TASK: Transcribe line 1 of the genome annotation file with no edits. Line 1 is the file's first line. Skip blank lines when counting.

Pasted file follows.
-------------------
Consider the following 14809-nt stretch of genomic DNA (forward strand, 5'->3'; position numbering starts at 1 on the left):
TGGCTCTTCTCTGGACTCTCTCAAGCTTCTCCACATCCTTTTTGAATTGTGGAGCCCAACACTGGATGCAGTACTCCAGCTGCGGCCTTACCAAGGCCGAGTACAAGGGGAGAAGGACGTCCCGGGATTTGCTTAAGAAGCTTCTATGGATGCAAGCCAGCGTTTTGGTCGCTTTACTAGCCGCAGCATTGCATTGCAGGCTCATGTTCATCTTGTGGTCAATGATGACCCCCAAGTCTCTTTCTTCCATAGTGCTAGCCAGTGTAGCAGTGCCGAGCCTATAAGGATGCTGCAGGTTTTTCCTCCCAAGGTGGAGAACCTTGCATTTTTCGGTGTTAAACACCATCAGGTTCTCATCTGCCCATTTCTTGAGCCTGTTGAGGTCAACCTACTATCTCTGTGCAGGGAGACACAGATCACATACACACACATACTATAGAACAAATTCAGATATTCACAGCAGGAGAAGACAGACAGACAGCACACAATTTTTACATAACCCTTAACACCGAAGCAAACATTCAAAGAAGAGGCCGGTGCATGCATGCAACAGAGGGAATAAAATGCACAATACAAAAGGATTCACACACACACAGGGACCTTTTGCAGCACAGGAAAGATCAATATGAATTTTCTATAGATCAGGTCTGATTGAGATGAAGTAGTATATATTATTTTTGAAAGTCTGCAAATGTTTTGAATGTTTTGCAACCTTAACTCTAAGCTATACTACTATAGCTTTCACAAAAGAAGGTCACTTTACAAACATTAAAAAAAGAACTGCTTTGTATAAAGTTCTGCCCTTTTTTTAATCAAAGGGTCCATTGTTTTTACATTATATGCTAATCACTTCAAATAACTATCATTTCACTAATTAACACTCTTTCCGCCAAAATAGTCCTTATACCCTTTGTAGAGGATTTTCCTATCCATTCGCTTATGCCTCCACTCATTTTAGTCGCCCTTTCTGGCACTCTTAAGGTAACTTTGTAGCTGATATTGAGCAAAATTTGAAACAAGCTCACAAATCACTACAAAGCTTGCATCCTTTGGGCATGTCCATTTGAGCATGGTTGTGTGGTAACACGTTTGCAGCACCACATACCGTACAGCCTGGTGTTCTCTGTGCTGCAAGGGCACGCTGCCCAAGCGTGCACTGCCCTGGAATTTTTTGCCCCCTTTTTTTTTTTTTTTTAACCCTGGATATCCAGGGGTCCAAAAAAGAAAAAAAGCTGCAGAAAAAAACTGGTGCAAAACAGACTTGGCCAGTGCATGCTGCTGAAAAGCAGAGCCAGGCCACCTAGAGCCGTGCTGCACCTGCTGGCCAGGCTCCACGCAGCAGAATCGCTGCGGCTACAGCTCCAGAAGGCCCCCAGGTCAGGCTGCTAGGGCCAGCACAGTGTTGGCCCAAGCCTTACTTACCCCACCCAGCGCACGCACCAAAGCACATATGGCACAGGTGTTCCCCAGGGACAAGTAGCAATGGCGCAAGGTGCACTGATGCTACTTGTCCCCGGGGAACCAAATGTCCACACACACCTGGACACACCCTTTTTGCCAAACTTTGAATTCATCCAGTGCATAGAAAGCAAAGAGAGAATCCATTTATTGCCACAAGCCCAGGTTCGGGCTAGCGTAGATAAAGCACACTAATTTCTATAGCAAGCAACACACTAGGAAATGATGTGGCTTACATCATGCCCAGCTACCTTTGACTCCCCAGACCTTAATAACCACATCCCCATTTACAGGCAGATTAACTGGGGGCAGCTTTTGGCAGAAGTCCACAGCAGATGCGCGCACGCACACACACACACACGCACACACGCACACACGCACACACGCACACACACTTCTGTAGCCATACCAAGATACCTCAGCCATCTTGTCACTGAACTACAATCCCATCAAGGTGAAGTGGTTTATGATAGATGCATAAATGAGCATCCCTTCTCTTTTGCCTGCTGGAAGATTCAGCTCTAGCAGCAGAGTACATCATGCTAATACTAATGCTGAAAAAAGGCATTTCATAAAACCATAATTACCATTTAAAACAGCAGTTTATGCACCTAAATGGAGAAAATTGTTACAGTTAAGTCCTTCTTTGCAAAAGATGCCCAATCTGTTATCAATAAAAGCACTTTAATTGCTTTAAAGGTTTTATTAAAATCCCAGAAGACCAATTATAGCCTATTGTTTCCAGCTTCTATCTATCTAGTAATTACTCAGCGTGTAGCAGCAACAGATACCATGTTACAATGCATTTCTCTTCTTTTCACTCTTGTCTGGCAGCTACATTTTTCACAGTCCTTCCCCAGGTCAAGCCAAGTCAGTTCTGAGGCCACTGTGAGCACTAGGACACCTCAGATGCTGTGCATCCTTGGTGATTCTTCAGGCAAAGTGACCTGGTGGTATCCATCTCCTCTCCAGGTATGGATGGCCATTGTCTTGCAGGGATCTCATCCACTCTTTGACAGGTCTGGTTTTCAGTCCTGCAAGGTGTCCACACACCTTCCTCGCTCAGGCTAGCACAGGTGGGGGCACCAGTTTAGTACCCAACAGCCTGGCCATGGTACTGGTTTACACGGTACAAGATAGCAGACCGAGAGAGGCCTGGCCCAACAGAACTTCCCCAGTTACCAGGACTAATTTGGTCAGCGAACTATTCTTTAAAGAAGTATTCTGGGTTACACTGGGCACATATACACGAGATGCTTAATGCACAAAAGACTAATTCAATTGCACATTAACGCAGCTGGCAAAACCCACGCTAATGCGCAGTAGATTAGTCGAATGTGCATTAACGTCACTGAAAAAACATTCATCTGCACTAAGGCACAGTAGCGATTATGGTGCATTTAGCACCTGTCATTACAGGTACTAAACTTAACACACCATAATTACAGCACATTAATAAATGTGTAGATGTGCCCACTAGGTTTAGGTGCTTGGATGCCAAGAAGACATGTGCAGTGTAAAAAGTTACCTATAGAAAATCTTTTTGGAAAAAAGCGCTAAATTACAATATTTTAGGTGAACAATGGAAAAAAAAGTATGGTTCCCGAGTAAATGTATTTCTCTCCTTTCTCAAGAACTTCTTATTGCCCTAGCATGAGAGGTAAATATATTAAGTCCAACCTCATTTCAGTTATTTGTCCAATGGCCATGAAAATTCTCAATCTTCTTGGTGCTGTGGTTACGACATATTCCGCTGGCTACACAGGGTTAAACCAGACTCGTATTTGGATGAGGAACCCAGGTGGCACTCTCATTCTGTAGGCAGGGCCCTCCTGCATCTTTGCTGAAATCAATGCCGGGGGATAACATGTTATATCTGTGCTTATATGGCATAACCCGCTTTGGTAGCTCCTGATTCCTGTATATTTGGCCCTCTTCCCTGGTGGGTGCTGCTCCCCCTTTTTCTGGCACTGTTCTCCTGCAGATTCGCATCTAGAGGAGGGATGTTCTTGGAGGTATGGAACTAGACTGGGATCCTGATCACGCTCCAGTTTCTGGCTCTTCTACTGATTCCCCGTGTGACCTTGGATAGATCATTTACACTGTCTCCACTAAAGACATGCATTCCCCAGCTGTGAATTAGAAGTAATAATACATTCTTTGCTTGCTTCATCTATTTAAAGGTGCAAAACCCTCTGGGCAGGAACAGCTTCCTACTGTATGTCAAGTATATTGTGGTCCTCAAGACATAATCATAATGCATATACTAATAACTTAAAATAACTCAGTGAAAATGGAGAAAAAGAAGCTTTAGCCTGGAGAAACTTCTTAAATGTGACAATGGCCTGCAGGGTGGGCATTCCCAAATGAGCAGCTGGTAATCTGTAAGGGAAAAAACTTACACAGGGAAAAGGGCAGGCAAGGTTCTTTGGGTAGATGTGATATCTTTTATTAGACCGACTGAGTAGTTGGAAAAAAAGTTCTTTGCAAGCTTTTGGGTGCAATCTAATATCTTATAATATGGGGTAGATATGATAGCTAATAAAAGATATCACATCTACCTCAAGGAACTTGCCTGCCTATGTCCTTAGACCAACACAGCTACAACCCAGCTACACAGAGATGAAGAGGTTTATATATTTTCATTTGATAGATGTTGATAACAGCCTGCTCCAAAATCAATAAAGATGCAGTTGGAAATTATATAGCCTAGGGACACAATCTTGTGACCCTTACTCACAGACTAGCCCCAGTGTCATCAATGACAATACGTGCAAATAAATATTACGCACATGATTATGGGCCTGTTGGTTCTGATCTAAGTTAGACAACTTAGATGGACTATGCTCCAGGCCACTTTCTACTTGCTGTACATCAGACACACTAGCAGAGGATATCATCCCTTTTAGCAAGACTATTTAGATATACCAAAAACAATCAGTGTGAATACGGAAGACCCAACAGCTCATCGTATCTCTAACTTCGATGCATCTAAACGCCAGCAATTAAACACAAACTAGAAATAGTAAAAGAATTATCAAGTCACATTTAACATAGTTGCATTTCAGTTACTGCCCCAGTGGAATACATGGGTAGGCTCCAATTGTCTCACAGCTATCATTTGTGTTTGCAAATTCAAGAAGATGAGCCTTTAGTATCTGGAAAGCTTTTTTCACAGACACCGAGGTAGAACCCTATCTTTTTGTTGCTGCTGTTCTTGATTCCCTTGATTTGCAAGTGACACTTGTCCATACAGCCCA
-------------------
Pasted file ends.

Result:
Consider the following 14809-nt stretch of genomic DNA (forward strand, 5'->3'; position numbering starts at 1 on the left):